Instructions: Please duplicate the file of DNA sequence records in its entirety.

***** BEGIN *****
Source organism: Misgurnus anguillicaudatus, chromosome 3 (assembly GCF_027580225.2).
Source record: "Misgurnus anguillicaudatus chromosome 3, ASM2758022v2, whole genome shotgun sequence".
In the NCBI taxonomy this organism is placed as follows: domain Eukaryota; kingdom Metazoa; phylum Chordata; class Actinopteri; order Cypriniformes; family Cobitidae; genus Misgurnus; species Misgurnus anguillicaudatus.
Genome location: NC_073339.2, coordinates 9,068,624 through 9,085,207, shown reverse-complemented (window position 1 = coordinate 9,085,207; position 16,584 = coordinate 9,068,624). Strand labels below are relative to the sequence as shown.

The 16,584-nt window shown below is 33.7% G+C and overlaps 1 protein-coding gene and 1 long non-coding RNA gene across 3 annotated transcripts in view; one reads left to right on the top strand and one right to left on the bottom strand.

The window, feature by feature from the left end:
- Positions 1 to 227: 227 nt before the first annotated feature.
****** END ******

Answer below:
Source organism: Misgurnus anguillicaudatus, chromosome 3 (assembly GCF_027580225.2).
Source record: "Misgurnus anguillicaudatus chromosome 3, ASM2758022v2, whole genome shotgun sequence".
In the NCBI taxonomy this organism is placed as follows: domain Eukaryota; kingdom Metazoa; phylum Chordata; class Actinopteri; order Cypriniformes; family Cobitidae; genus Misgurnus; species Misgurnus anguillicaudatus.
Genome location: NC_073339.2, coordinates 9,068,624 through 9,085,207, shown reverse-complemented (window position 1 = coordinate 9,085,207; position 16,584 = coordinate 9,068,624). Strand labels below are relative to the sequence as shown.

The 16,584-nt window shown below is 33.7% G+C and overlaps 1 protein-coding gene and 1 long non-coding RNA gene across 3 annotated transcripts in view; one reads left to right on the top strand and one right to left on the bottom strand.

The window, feature by feature from the left end:
- Positions 1 to 227: 227 nt before the first annotated feature.